On Google Play throughout 2023, Doctor Web’s malware analysts discovered over 440 malicious programs that had a combined total of at least 428,000,000 downloads. Among the threats detected were over 100 apps containing the built-in Android.Spy.SpinOk trojan module, which implemented spyware functionality. In addition, our virus laboratory detected more than 300 trojans from the Android.FakeApp family—cybercriminals used them to execute various fraudulent schemes. Our specialists also found Android.Proxy.4gproxy trojans that turned infected devices into proxy servers and covertly transmitted third-party traffic through them. Ad-displaying trojans from the Android.HiddenAds family, the spyware trojan Android.Spy.1092.origin, and the Android.CoinSteal.105 cryptocurrency stealer were also among the threats discovered. There were also more trojans from the Android.Subscription family—such trojans subscribe users to paid services. But these were not the only threats with such functionality, as malicious actors again distributed the Android.Joker and Android.Harly trojans.

Compared to 2022, 2023 saw an almost 50% decrease in the number of banking trojans detected on Android. Nevertheless, the geography of their attacks again covered many countries. Moreover, while already known banking trojans were still active, Doctor Web’s malware analysts detected the emergence of new families, many of which were targeting Russian and Iranian users.

At the same time, our experts detected more malicious websites that distribute fake crypto wallets for Android and iOS devices. Such malicious software is used to steal cryptocurrency.

To find out more about the security-threat landscape for mobile devices in 2023, read our special overview.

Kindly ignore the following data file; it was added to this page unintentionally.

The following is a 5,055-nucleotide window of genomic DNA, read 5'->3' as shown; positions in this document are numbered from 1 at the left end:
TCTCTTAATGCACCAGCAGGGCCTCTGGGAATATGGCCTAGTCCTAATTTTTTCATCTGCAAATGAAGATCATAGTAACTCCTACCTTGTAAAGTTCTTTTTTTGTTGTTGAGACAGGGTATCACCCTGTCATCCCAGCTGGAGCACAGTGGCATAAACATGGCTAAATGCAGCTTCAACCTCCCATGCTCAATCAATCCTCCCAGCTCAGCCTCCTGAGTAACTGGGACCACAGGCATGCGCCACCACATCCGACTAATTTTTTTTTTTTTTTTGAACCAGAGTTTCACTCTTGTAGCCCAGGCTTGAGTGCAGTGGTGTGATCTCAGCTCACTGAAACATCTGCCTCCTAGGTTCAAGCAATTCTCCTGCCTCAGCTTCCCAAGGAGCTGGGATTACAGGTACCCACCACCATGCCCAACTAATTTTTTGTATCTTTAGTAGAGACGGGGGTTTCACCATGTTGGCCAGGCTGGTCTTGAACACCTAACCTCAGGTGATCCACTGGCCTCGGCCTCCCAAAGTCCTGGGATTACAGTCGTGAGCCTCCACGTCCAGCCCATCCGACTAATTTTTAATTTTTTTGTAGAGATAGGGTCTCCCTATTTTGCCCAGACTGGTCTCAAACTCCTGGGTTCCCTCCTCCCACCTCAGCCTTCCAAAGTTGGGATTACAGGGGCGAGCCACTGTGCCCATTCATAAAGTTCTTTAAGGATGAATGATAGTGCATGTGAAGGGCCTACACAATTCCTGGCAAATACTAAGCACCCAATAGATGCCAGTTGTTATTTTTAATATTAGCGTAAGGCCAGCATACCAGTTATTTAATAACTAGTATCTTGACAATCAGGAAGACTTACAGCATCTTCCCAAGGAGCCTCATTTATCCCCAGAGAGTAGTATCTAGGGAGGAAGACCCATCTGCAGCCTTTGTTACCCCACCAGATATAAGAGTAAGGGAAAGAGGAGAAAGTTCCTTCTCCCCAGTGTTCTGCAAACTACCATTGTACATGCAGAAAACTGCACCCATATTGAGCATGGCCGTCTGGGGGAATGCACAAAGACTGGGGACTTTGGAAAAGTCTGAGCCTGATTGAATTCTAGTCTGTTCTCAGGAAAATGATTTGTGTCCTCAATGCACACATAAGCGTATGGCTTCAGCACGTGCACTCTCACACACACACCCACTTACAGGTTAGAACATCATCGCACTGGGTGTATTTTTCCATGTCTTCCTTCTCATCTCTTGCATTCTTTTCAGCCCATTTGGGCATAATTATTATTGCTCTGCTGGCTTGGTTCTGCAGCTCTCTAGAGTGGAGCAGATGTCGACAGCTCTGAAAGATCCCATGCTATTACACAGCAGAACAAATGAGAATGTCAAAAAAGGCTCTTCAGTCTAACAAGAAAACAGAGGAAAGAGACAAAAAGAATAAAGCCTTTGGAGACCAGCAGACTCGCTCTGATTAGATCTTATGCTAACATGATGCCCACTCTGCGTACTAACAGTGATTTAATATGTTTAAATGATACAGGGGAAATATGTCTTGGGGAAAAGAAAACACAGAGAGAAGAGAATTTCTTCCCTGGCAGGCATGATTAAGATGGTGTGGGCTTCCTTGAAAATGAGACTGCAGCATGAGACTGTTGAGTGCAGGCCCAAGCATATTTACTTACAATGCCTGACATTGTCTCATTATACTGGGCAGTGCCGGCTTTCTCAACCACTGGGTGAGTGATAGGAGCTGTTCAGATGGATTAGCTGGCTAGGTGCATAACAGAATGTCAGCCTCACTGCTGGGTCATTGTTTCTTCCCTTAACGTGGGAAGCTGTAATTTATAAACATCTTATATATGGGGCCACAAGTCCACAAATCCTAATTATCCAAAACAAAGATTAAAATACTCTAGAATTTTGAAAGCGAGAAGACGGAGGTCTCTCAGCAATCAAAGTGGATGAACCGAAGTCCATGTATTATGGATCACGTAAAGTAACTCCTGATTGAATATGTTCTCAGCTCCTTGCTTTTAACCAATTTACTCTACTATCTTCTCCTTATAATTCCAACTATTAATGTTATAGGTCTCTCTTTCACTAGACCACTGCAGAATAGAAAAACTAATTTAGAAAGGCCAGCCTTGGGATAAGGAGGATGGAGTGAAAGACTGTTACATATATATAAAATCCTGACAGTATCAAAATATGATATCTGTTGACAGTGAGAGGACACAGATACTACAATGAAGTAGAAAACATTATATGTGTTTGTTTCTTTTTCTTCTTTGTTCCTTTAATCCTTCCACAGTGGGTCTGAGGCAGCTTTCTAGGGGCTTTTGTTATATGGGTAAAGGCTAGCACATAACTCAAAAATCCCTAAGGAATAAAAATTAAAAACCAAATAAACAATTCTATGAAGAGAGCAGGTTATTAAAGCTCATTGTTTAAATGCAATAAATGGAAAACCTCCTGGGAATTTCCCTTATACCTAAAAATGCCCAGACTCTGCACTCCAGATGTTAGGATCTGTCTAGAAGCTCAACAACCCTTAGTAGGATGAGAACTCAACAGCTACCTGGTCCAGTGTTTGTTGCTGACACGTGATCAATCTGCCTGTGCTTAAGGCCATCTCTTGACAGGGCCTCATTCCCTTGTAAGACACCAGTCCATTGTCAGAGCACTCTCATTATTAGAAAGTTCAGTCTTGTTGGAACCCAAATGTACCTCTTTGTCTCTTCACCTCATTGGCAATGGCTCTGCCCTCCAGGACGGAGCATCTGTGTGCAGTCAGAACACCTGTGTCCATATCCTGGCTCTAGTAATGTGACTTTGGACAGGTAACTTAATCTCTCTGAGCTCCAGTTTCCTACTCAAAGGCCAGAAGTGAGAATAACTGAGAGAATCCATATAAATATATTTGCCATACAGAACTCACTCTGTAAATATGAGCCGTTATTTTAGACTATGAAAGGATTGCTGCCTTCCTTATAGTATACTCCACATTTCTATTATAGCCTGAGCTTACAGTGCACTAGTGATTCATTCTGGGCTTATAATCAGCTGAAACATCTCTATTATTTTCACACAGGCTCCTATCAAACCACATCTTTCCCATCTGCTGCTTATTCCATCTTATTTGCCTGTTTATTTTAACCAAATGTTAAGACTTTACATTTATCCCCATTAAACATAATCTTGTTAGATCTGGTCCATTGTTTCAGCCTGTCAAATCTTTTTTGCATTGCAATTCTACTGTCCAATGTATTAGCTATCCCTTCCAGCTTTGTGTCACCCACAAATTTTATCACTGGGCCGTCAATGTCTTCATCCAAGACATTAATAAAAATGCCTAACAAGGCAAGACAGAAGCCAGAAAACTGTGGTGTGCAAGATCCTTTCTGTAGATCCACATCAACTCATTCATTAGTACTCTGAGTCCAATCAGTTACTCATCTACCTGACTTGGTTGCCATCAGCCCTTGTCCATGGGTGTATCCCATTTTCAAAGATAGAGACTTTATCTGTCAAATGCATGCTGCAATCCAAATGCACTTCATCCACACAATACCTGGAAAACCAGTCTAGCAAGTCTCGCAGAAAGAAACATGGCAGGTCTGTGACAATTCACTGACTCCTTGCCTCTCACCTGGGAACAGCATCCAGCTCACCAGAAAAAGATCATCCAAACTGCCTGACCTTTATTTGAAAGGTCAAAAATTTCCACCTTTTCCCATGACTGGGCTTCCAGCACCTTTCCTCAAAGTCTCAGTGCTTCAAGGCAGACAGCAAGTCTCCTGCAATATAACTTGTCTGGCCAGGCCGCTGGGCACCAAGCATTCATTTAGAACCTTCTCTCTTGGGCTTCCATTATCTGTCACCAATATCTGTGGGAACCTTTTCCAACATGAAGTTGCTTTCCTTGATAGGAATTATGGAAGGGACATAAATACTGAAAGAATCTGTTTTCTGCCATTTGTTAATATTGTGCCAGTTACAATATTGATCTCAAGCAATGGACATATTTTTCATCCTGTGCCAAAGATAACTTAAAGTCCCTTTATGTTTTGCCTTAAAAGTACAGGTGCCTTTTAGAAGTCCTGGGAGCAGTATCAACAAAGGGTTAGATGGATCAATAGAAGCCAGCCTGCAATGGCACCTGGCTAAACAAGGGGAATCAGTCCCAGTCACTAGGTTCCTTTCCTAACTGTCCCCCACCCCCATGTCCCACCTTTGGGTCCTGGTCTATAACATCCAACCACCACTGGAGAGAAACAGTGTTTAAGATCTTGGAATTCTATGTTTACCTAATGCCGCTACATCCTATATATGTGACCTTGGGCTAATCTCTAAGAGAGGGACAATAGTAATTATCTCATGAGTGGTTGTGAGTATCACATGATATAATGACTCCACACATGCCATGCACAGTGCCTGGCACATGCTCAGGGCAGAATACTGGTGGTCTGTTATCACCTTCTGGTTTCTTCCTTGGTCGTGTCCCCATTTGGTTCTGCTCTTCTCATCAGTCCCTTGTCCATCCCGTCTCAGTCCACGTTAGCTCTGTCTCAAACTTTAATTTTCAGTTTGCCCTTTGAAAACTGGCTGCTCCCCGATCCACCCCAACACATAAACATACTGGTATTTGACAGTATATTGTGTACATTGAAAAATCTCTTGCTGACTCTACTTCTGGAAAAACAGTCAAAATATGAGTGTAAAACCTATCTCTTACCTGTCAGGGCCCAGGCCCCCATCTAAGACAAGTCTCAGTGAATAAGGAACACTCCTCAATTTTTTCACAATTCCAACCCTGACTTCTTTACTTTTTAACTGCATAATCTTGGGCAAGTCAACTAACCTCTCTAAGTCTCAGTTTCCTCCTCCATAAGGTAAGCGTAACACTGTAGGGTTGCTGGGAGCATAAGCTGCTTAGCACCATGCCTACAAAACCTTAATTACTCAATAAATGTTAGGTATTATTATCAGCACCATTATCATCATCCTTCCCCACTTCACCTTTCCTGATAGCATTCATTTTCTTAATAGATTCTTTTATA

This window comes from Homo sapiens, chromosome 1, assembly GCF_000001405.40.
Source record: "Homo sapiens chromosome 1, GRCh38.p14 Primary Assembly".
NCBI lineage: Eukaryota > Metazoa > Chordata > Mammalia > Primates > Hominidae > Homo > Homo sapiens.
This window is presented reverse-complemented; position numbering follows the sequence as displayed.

Prospects and possible trends

The widespread distribution of adware trojans in 2023 showed that making illegal profits is still a priority for cybercriminals. This is confirmed by their active use of trojans created with the AutoIt scripting language. These are used with other malware to make it difficult for the main payload to be detected. Such malware includes trojan miners. So, it is likely that threats that help malicious actors make more money at the expense of their victims will remain in the arsenal of attackers in 2024.

With this being said, despite the decrease in the total number of attacks using banking trojans, the development of this type of threat continues, as evidenced by the emergence of new families. This trend will most likely continue.

Internet fraud will still be a relevant threat. As technology evolves, malicious actors will not only use proven fraudulent schemes but will also implement more techniques, including ones that use neural networks.

We should also expect more mobile threats to emerge, including those that are distributed via official app stores, such as Google Play. At the same time, it is possible that new malware will emerge that targets not only Android-based devices but others, too—iOS devices in particular.

The attack on Openfire software once again demonstrated the importance of installing updates and keeping programs in use up to date. It is possible that in 2024, cybercriminals will launch new attacks using all kinds of exploits; this includes targeted attacks.